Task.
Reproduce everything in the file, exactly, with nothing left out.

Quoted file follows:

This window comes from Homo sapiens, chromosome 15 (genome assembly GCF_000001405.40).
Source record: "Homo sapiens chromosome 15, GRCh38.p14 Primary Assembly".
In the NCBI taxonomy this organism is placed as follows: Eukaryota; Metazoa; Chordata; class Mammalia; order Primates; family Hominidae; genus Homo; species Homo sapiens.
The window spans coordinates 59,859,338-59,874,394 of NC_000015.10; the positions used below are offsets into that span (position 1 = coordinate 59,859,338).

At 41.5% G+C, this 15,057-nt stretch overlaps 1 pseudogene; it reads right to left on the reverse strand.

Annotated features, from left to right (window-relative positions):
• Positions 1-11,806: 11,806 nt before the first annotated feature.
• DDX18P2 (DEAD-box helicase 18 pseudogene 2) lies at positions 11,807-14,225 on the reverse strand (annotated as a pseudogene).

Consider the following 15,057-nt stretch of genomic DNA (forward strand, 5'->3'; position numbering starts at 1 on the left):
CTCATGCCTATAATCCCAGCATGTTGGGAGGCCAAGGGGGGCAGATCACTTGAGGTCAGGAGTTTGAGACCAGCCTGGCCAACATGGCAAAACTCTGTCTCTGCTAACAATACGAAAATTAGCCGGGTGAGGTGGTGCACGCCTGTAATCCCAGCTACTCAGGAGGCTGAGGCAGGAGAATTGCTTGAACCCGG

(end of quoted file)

This window comes from Homo sapiens, chromosome 15 (genome assembly GCF_000001405.40).
Source record: "Homo sapiens chromosome 15, GRCh38.p14 Primary Assembly".
In the NCBI taxonomy this organism is placed as follows: Eukaryota; Metazoa; Chordata; class Mammalia; order Primates; family Hominidae; genus Homo; species Homo sapiens.
The window spans coordinates 59,859,338-59,874,394 of NC_000015.10; the positions used below are offsets into that span (position 1 = coordinate 59,859,338).

At 41.5% G+C, this 15,057-nt stretch overlaps 1 pseudogene; it reads right to left on the reverse strand.

Annotated features, from left to right (window-relative positions):
• Positions 1-11,806: 11,806 nt before the first annotated feature.
• DDX18P2 (DEAD-box helicase 18 pseudogene 2) lies at positions 11,807-14,225 on the reverse strand (annotated as a pseudogene).

Consider the following 15,057-nt stretch of genomic DNA (forward strand, 5'->3'; position numbering starts at 1 on the left):
CTCATGCCTATAATCCCAGCATGTTGGGAGGCCAAGGGGGGCAGATCACTTGAGGTCAGGAGTTTGAGACCAGCCTGGCCAACATGGCAAAACTCTGTCTCTGCTAACAATACGAAAATTAGCCGGGTGAGGTGGTGCACGCCTGTAATCCCAGCTACTCAGGAGGCTGAGGCAGGAGAATTGCTTGAACCCGG